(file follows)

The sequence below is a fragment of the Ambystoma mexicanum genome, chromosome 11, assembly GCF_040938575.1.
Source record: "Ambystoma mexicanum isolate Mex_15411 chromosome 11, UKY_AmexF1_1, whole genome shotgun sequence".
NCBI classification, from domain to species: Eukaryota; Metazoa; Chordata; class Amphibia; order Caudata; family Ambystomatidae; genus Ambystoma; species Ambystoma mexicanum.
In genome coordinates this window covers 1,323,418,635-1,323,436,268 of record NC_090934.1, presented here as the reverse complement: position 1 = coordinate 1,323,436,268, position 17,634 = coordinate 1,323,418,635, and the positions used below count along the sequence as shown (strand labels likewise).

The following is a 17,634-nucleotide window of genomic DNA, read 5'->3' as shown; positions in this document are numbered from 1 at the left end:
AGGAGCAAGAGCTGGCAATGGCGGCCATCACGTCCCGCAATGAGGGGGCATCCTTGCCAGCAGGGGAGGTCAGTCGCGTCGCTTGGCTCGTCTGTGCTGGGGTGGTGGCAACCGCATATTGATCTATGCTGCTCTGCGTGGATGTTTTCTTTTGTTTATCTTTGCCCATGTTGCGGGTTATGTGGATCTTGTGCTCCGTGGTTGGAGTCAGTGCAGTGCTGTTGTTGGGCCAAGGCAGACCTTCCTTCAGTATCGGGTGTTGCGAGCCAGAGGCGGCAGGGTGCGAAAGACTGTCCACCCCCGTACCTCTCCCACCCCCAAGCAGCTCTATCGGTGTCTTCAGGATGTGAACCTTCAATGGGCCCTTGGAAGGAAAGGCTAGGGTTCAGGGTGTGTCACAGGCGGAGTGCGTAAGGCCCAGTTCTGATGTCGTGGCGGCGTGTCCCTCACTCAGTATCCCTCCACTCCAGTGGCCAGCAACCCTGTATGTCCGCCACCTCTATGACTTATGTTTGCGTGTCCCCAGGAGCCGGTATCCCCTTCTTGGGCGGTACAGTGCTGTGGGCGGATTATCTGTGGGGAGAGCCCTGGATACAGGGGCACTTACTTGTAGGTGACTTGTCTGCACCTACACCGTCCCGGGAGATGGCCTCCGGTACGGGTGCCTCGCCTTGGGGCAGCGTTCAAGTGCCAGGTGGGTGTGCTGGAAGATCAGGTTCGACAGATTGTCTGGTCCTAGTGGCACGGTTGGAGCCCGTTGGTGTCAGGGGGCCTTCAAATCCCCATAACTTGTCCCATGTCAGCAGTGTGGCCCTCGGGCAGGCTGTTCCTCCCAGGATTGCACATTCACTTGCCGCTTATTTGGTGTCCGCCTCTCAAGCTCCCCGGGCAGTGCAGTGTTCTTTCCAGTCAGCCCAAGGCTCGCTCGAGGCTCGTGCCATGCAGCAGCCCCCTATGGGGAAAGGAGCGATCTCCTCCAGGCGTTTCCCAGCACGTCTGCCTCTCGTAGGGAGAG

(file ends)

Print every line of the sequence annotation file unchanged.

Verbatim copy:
The sequence below is a fragment of the Ambystoma mexicanum genome, chromosome 11, assembly GCF_040938575.1.
Source record: "Ambystoma mexicanum isolate Mex_15411 chromosome 11, UKY_AmexF1_1, whole genome shotgun sequence".
NCBI classification, from domain to species: Eukaryota; Metazoa; Chordata; class Amphibia; order Caudata; family Ambystomatidae; genus Ambystoma; species Ambystoma mexicanum.
In genome coordinates this window covers 1,323,418,635-1,323,436,268 of record NC_090934.1, presented here as the reverse complement: position 1 = coordinate 1,323,436,268, position 17,634 = coordinate 1,323,418,635, and the positions used below count along the sequence as shown (strand labels likewise).

The following is a 17,634-nucleotide window of genomic DNA, read 5'->3' as shown; positions in this document are numbered from 1 at the left end:
AGGAGCAAGAGCTGGCAATGGCGGCCATCACGTCCCGCAATGAGGGGGCATCCTTGCCAGCAGGGGAGGTCAGTCGCGTCGCTTGGCTCGTCTGTGCTGGGGTGGTGGCAACCGCATATTGATCTATGCTGCTCTGCGTGGATGTTTTCTTTTGTTTATCTTTGCCCATGTTGCGGGTTATGTGGATCTTGTGCTCCGTGGTTGGAGTCAGTGCAGTGCTGTTGTTGGGCCAAGGCAGACCTTCCTTCAGTATCGGGTGTTGCGAGCCAGAGGCGGCAGGGTGCGAAAGACTGTCCACCCCCGTACCTCTCCCACCCCCAAGCAGCTCTATCGGTGTCTTCAGGATGTGAACCTTCAATGGGCCCTTGGAAGGAAAGGCTAGGGTTCAGGGTGTGTCACAGGCGGAGTGCGTAAGGCCCAGTTCTGATGTCGTGGCGGCGTGTCCCTCACTCAGTATCCCTCCACTCCAGTGGCCAGCAACCCTGTATGTCCGCCACCTCTATGACTTATGTTTGCGTGTCCCCAGGAGCCGGTATCCCCTTCTTGGGCGGTACAGTGCTGTGGGCGGATTATCTGTGGGGAGAGCCCTGGATACAGGGGCACTTACTTGTAGGTGACTTGTCTGCACCTACACCGTCCCGGGAGATGGCCTCCGGTACGGGTGCCTCGCCTTGGGGCAGCGTTCAAGTGCCAGGTGGGTGTGCTGGAAGATCAGGTTCGACAGATTGTCTGGTCCTAGTGGCACGGTTGGAGCCCGTTGGTGTCAGGGGGCCTTCAAATCCCCATAACTTGTCCCATGTCAGCAGTGTGGCCCTCGGGCAGGCTGTTCCTCCCAGGATTGCACATTCACTTGCCGCTTATTTGGTGTCCGCCTCTCAAGCTCCCCGGGCAGTGCAGTGTTCTTTCCAGTCAGCCCAAGGCTCGCTCGAGGCTCGTGCCATGCAGCAGCCCCCTATGGGGAAAGGAGCGATCTCCTCCAGGCGTTTCCCAGCACGTCTGCCTCTCGTAGGGAGAG